Referring now to the drawings, particularly to FIG. 1, there is disclosed an arming device 10 for a rocket and the like including a body 12 having a hammer 14 and a secondary hammer 16 slidably carried by housing 12. The hammer 16 carries a stab type firing pin 17. This subassembly is slidably carried by a sleeve 18 and is restrained from rearward axial movement due to acceleration of the rocket by an anti-setback washer 20 retained against the rear end of sleeve 18 by a nut 22 threadedly engaging the fuze body. A deformable closure 24 covers the forward end of the hammer and, upon impact with the target, closure 24 is deformed rearwardly driving hammer 14 against secondary hammer 16 which, in turn, is driven through the antisetback washer 20 with pin 17 firing the pyrotechnic train in the rotor R. Rotor R forms a part of a fuze F of the arming device 10 and is mounted for rotation between a rocket unarmed position illustrated in FIGS. 1-3 and a rocket armed position illustrated in FIGS. 6a and 6b, the rotor containing the pyrotechnic train, not shown, in a diametrical passage 26 therethrough. The passage is, in the unarmed position, misaligned with firing pin 17 and a lead-in 28 of a booster charge 30, the latter being utilized to detonate the main charge, not shown, carried by the rocket.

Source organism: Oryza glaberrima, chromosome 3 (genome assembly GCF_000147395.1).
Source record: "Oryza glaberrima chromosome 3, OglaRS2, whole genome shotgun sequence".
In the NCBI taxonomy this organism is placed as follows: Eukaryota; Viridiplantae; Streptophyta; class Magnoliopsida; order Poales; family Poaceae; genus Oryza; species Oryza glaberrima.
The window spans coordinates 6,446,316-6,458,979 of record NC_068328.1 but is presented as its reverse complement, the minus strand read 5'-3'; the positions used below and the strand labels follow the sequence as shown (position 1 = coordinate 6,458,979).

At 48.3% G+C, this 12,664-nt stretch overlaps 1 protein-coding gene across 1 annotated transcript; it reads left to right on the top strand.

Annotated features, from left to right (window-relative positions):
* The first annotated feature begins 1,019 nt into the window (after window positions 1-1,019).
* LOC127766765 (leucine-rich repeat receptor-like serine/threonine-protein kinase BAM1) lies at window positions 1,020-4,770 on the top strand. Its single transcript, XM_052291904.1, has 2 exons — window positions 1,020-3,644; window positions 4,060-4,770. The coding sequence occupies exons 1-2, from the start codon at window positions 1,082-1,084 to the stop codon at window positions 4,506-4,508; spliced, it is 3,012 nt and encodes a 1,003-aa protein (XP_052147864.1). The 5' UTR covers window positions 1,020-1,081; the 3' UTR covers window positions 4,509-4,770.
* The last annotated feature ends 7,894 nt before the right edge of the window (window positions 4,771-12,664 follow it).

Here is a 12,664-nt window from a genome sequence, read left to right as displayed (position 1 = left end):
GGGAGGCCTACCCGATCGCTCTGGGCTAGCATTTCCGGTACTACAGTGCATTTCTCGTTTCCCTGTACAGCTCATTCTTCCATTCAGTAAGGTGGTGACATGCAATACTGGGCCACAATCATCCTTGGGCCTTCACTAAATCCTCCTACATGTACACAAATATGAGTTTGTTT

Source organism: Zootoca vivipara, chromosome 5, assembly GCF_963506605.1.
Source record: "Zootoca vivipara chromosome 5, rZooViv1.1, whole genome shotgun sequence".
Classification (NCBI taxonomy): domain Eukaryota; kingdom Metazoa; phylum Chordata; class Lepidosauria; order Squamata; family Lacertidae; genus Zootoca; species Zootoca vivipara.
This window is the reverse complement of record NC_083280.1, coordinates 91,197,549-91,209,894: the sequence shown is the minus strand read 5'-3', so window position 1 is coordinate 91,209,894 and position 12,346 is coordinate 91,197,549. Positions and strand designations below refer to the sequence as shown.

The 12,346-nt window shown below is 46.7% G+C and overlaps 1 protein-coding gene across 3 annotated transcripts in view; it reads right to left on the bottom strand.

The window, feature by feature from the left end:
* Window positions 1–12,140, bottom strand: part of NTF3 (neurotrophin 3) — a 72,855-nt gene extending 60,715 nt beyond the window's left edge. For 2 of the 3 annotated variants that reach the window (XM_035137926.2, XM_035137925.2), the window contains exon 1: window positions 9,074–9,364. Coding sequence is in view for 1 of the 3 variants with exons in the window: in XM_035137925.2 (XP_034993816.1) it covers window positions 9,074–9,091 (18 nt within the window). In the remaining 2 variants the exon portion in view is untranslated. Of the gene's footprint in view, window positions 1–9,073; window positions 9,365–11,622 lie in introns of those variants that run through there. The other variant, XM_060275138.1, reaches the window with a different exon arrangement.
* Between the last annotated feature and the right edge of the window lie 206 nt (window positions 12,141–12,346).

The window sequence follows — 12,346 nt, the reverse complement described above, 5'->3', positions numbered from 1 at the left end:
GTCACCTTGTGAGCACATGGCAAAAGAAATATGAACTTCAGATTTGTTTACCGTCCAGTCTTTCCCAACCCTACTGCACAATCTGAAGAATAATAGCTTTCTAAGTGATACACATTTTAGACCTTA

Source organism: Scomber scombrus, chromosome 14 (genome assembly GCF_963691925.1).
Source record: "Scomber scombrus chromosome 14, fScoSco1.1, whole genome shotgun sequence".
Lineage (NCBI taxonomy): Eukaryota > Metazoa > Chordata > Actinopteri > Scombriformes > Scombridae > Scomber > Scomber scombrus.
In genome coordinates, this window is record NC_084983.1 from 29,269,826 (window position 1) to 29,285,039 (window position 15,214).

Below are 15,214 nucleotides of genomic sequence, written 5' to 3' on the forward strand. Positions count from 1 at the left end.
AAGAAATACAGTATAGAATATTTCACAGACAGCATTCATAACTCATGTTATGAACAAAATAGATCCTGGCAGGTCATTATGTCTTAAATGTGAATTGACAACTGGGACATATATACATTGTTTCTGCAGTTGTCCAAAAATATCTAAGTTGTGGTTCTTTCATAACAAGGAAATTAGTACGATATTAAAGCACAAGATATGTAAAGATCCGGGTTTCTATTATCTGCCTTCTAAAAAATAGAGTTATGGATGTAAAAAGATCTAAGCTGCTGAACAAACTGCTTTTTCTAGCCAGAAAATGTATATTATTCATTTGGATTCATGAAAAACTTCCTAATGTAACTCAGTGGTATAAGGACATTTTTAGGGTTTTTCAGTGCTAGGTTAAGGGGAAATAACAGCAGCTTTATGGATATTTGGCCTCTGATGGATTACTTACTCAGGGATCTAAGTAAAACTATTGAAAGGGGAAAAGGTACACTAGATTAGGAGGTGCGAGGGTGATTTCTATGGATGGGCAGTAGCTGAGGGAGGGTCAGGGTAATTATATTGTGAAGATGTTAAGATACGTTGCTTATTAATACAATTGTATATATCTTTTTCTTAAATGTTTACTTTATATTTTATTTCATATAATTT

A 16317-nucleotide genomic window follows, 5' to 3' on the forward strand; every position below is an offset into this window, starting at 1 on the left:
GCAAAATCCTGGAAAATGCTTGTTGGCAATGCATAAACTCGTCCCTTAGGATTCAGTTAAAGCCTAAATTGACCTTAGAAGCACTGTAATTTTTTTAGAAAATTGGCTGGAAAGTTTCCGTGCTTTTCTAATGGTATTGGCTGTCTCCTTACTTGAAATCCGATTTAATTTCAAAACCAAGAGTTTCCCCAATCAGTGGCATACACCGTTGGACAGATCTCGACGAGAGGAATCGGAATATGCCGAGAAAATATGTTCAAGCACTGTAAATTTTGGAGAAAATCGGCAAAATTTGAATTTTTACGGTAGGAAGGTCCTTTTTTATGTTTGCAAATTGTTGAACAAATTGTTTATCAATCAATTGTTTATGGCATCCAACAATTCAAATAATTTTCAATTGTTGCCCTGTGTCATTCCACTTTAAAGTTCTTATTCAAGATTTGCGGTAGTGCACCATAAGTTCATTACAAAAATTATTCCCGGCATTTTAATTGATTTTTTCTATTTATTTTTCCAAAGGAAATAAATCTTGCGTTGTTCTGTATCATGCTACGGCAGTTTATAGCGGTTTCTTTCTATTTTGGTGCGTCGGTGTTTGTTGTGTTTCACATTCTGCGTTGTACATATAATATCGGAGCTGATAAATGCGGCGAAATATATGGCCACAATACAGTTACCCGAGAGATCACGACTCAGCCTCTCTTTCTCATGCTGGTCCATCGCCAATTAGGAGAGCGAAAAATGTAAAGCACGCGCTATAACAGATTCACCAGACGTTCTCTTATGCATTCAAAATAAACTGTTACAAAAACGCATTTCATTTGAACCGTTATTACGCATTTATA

Fuze F is fully disclosed in US. Pat. No. 2.948,2l9 with the exception of the apparatus providing a double detenting action in the armed position of the rotor. The disclosure of US. Pat. No. 2,948,219 is accordingly incorporated herein by reference thereto as though fully set forth herein. Since the operation of the fuze is fully disclosed in that patent with the exception of the double detenting action, detailed disclosure of the fuze is not herein presented. It is believed sufficient for present purposes to note that the fuze includes a metal frame 44 including a base 46 and a pair of legs 48. A runaway escapement mechanism, generally indicated 49, is disposed between a pair of upright plates 52 and 54 on one side of frame 44 and rotor R is journalled for rotation between leg 48 and side plate 52. The rotor is circular in shape having a cutout along a chord line 66, the flat side 66 of rotor R, in the unarmed position, bearing against a pin, not shown, projecting inwardly from plate 52. The rotor includes a roller carried on one side thereof and a circular gear segment 129 which engages with a pinion gear 132 for driving the escapement. A U-shaped setback weight 88 is mounted on a pair of pins 76 and 78 about which are received springs 84 and 86 respectively.